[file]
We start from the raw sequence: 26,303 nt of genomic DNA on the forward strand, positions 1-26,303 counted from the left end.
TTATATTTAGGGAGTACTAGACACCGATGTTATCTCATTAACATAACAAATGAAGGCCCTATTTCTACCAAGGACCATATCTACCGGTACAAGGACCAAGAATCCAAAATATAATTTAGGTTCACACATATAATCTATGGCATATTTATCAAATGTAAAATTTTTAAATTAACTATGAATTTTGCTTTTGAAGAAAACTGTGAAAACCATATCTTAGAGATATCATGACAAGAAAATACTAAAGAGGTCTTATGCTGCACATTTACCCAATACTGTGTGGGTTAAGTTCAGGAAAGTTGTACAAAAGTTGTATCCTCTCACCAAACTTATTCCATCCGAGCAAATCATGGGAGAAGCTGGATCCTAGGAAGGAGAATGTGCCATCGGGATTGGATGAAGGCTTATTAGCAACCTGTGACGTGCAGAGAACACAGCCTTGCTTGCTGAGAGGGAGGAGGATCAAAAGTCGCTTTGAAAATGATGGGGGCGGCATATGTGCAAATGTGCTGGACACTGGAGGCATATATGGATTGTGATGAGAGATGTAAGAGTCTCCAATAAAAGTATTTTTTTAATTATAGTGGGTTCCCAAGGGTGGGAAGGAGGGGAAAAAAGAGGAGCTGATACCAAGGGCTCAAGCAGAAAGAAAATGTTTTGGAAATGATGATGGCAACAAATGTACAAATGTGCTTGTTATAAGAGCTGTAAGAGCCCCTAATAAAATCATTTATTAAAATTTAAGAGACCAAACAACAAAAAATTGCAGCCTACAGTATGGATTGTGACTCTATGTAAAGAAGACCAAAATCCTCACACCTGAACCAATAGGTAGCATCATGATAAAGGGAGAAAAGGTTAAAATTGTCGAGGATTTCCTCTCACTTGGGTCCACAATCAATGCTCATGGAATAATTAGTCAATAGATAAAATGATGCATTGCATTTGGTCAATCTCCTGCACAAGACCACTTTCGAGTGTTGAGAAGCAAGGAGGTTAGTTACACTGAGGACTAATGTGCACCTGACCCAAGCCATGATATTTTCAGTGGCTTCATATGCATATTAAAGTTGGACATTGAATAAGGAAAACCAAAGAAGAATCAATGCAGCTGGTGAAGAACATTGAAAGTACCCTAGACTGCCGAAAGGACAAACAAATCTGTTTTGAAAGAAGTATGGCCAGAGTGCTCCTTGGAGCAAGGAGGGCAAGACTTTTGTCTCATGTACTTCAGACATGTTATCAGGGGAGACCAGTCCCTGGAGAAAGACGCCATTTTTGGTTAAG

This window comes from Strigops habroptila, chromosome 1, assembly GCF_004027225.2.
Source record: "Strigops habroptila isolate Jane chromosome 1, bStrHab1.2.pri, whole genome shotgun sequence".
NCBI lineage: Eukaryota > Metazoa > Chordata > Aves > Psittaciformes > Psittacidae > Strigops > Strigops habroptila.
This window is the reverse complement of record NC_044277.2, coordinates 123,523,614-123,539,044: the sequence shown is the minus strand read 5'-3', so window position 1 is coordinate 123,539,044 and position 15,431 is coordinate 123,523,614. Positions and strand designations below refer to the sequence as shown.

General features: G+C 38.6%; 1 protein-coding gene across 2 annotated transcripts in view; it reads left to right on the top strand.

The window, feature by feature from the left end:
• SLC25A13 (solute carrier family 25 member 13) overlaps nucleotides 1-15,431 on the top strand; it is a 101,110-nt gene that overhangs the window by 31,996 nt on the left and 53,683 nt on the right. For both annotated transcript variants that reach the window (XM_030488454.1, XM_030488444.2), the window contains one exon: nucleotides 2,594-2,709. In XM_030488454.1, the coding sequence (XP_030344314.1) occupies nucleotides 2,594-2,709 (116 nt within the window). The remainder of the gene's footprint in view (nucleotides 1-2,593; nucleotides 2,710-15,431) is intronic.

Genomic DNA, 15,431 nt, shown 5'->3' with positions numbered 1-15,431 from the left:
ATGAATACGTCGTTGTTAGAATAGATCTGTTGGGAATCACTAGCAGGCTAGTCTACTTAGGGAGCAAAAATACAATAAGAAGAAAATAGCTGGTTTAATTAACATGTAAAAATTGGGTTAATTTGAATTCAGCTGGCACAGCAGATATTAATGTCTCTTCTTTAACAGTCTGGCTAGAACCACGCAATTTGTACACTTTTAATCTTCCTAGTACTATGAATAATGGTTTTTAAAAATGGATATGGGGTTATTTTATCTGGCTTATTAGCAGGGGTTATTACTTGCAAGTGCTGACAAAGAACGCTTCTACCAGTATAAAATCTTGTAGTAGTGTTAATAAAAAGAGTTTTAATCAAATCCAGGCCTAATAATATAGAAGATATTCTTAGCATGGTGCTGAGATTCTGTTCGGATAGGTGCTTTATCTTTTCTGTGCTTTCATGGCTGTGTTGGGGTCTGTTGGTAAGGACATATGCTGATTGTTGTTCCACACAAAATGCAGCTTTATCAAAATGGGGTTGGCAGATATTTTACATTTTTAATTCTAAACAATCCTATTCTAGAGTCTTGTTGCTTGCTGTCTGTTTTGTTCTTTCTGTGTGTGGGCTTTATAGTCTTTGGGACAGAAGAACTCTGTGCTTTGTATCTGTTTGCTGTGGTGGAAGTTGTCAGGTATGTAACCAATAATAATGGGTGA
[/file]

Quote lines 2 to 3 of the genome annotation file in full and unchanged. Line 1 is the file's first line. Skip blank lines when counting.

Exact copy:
TTATATTTAGGGAGTACTAGACACCGATGTTATCTCATTAACATAACAAATGAAGGCCCTATTTCTACCAAGGACCATATCTACCGGTACAAGGACCAAGAATCCAAAATATAATTTAGGTTCACACATATAATCTATGGCATATTTATCAAATGTAAAATTTTTAAATTAACTATGAATTTTGCTTTTGAAGAAAACTGTGAAAACCATATCTTAGAGATATCATGACAAGAAAATACTAAAGAGGTCTTATGCTGCACATTTACCCAATACTGTGTGGGTTAAGTTCAGGAAAGTTGTACAAAAGTTGTATCCTCTCACCAAACTTATTCCATCCGAGCAAATCATGGGAGAAGCTGGATCCTAGGAAGGAGAATGTGCCATCGGGATTGGATGAAGGCTTATTAGCAACCTGTGACGTGCAGAGAACACAGCCTTGCTTGCTGAGAGGGAGGAGGATCAAAAGTCGCTTTGAAAATGATGGGGGCGGCATATGTGCAAATGTGCTGGACACTGGAGGCATATATGGATTGTGATGAGAGATGTAAGAGTCTCCAATAAAAGTATTTTTTTAATTATAGTGGGTTCCCAAGGGTGGGAAGGAGGGGAAAAAAGAGGAGCTGATACCAAGGGCTCAAGCAGAAAGAAAATGTTTTGGAAATGATGATGGCAACAAATGTACAAATGTGCTTGTTATAAGAGCTGTAAGAGCCCCTAATAAAATCATTTATTAAAATTTAAGAGACCAAACAACAAAAAATTGCAGCCTACAGTATGGATTGTGACTCTATGTAAAGAAGACCAAAATCCTCACACCTGAACCAATAGGTAGCATCATGATAAAGGGAGAAAAGGTTAAAATTGTCGAGGATTTCCTCTCACTTGGGTCCACAATCAATGCTCATGGAATAATTAGTCAATAGATAAAATGATGCATTGCATTTGGTCAATCTCCTGCACAAGACCACTTTCGAGTGTTGAGAAGCAAGGAGGTTAGTTACACTGAGGACTAATGTGCACCTGACCCAAGCCATGATATTTTCAGTGGCTTCATATGCATATTAAAGTTGGACATTGAATAAGGAAAACCAAAGAAGAATCAATGCAGCTGGTGAAGAACATTGAAAGTACCCTAGACTGCCGAAAGGACAAACAAATCTGTTTTGAAAGAAGTATGGCCAGAGTGCTCCTTGGAGCAAGGAGGGCAAGACTTTTGTCTCATGTACTTCAGACATGTTATCAGGGGAGACCAGTCCCTGGAGAAAGACGCCATTTTTGGTTAAG

This window comes from Strigops habroptila, chromosome 1, assembly GCF_004027225.2.